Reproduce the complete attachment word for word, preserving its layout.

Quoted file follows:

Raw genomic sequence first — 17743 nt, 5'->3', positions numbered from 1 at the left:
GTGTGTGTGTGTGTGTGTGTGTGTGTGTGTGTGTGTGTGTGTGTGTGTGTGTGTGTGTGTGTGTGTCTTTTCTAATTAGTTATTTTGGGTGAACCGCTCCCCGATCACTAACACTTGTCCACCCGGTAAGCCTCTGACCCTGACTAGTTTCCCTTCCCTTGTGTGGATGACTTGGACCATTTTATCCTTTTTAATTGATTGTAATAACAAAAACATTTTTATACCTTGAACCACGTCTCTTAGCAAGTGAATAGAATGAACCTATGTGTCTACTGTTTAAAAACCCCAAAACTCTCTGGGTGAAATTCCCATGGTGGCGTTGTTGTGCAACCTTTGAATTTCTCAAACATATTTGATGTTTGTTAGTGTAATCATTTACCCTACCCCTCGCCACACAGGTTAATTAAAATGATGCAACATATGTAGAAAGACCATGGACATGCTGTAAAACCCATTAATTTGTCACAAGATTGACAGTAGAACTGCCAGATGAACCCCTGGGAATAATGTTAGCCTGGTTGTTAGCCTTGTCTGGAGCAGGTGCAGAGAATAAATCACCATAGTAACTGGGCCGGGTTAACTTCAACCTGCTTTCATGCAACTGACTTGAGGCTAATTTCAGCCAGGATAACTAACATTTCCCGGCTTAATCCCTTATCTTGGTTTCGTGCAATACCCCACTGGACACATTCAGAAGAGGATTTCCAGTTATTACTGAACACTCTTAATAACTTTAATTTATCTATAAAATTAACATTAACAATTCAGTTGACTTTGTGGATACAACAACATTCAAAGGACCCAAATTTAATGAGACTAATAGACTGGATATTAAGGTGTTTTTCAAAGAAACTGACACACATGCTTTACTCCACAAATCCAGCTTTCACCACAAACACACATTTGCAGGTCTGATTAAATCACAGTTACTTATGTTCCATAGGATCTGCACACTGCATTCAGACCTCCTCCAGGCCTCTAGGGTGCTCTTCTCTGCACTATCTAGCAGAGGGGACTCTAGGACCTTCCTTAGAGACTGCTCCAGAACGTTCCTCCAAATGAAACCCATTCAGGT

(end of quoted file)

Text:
Raw genomic sequence first — 17743 nt, 5'->3', positions numbered from 1 at the left:
GTGTGTGTGTGTGTGTGTGTGTGTGTGTGTGTGTGTGTGTGTGTGTGTGTGTGTGTGTGTGTGTGTCTTTTCTAATTAGTTATTTTGGGTGAACCGCTCCCCGATCACTAACACTTGTCCACCCGGTAAGCCTCTGACCCTGACTAGTTTCCCTTCCCTTGTGTGGATGACTTGGACCATTTTATCCTTTTTAATTGATTGTAATAACAAAAACATTTTTATACCTTGAACCACGTCTCTTAGCAAGTGAATAGAATGAACCTATGTGTCTACTGTTTAAAAACCCCAAAACTCTCTGGGTGAAATTCCCATGGTGGCGTTGTTGTGCAACCTTTGAATTTCTCAAACATATTTGATGTTTGTTAGTGTAATCATTTACCCTACCCCTCGCCACACAGGTTAATTAAAATGATGCAACATATGTAGAAAGACCATGGACATGCTGTAAAACCCATTAATTTGTCACAAGATTGACAGTAGAACTGCCAGATGAACCCCTGGGAATAATGTTAGCCTGGTTGTTAGCCTTGTCTGGAGCAGGTGCAGAGAATAAATCACCATAGTAACTGGGCCGGGTTAACTTCAACCTGCTTTCATGCAACTGACTTGAGGCTAATTTCAGCCAGGATAACTAACATTTCCCGGCTTAATCCCTTATCTTGGTTTCGTGCAATACCCCACTGGACACATTCAGAAGAGGATTTCCAGTTATTACTGAACACTCTTAATAACTTTAATTTATCTATAAAATTAACATTAACAATTCAGTTGACTTTGTGGATACAACAACATTCAAAGGACCCAAATTTAATGAGACTAATAGACTGGATATTAAGGTGTTTTTCAAAGAAACTGACACACATGCTTTACTCCACAAATCCAGCTTTCACCACAAACACACATTTGCAGGTCTGATTAAATCACAGTTACTTATGTTCCATAGGATCTGCACACTGCATTCAGACCTCCTCCAGGCCTCTAGGGTGCTCTTCTCTGCACTATCTAGCAGAGGGGACTCTAGGACCTTCCTTAGAGACTGCTCCAGAACGTTCCTCCAAATGAAACCCATTCAGGT